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Icy Weather, Temp Changes Shouldn’t Hurt Most Wildlife

A male emerald ash borer
USDA Agricultural Research Service
Emerald Ash Borer

This winter’s icy weather has been harder on people than on Missouri’s wildlife, according to officials with the Missouri Department of Conservation. But unfortunately, the cold weather won't be able to slow the spread of certain invasive species like the Emerald Ash Borer or Thousand Cankers Disease.

Matt Bowyer, the Wildlife Regional Supervisor for the Southeast Regional Department of Conservation, said the drastic temperature changes have an effect of wildlife, such as deer and quail.

“As long as they can continue to find food sources they’re able to survive these cold temperatures pretty well,” Bowyer said. “The biggest thing is that when we get heavy ice storms or when we get significant amounts of snow to stay on for a long period of time that can stress the animals out quite a bit, but as long as they’re able to find food, they can survive.”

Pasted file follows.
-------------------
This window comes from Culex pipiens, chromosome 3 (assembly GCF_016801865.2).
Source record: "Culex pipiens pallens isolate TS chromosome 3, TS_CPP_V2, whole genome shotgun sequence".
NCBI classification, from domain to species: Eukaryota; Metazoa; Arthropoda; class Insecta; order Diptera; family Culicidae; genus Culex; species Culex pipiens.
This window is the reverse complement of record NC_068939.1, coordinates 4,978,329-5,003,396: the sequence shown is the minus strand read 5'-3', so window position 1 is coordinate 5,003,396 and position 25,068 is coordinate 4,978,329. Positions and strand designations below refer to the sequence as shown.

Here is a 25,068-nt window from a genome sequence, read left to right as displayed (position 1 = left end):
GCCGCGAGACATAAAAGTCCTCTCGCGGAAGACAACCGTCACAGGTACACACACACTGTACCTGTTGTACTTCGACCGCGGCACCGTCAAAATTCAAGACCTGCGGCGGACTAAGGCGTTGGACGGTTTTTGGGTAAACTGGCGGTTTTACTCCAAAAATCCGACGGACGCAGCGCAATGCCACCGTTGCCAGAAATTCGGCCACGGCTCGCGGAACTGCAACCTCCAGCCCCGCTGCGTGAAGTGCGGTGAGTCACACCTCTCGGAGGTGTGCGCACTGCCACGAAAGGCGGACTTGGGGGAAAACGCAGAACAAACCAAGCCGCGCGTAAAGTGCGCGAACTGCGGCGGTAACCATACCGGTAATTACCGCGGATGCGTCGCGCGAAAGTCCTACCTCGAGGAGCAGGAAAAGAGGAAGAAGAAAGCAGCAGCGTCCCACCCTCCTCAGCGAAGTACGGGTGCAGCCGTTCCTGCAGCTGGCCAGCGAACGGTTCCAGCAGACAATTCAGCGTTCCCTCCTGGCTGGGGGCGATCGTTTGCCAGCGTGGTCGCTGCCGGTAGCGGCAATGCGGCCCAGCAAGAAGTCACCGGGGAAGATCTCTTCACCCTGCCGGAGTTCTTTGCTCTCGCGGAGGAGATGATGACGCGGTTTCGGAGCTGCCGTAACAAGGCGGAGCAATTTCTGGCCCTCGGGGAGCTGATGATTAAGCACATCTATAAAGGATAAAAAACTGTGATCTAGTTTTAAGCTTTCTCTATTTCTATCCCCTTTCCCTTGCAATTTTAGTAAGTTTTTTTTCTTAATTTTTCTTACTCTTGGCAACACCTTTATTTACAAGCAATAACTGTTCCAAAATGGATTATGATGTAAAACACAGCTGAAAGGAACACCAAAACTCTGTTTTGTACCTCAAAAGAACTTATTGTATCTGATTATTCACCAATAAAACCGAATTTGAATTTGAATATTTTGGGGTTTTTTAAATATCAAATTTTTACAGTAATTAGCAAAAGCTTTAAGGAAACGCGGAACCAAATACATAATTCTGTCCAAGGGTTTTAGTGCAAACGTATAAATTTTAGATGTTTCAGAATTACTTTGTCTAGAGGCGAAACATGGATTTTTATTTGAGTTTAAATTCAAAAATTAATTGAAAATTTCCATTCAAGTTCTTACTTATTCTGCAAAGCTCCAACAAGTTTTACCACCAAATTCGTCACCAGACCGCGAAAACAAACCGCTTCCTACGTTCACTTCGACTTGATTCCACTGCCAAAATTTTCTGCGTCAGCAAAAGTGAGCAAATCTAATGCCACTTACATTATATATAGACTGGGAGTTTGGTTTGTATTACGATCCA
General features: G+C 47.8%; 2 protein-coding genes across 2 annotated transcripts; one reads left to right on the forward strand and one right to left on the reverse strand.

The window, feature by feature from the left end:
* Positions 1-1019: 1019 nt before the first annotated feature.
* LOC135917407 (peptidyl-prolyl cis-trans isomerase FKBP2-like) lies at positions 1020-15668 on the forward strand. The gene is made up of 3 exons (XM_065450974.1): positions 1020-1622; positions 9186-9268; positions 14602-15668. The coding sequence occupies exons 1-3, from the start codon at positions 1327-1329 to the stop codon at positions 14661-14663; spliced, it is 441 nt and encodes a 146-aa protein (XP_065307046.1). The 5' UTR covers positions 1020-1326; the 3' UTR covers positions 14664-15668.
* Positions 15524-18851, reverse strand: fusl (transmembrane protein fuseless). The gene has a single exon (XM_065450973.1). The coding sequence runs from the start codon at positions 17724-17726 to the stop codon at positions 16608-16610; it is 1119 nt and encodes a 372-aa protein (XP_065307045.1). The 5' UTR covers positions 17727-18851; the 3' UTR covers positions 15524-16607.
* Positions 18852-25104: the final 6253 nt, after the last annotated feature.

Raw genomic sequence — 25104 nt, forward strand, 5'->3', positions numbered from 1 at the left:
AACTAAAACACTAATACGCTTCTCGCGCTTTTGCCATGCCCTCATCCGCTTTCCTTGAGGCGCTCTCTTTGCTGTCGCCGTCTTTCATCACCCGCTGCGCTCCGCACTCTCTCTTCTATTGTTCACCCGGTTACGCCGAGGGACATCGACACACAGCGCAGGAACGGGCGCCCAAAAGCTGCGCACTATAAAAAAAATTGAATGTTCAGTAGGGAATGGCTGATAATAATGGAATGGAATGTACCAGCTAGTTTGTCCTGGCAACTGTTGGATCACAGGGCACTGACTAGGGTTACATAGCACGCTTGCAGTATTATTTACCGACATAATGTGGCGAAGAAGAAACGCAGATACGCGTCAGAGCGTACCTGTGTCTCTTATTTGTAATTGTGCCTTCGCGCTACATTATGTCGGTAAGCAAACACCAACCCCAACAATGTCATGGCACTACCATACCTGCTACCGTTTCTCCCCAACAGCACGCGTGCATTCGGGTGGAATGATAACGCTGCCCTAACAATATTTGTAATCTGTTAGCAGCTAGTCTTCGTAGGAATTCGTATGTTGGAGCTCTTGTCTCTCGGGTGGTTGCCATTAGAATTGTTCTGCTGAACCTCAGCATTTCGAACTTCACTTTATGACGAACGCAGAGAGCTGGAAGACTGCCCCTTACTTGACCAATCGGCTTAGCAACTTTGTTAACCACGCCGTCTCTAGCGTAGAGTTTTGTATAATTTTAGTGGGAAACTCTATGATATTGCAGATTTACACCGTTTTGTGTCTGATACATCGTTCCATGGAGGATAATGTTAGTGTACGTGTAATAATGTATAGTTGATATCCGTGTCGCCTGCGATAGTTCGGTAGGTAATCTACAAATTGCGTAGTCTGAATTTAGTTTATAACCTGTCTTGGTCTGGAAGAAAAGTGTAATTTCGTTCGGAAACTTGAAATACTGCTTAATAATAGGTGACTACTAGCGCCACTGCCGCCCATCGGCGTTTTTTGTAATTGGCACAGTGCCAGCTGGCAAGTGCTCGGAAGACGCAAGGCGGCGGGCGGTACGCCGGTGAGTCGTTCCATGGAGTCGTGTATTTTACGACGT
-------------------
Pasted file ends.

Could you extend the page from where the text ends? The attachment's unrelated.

Bowyer suggests creating habitat during the summer and fall will help provide the food and cover wildlife need to make it through a winter. For example, building forts out of branches or bushels will provide birds and other wildlife a warm and stable place to hibernate.

Rob Lawrence, the MDC’s Forest Entomologist for the Missouri Department of Conservation, said, “First thing to think about is that insects and mites and ticks and so forth, they go into a type of hibernation during the winter and their bodies can produce a type of antifreeze essentially that helps them survive really cold temperatures.”

Insects naturally keep themselves warm during these frigid temperatures, just like wildlife.

For more information regarding insect diseases visit www.mdc.mo.gov/thousand-cankers or www.eab.missouri.edu.

This story was corrected on February 18.

Rachel Reishman was an intern reporter for KRCU in 2014.
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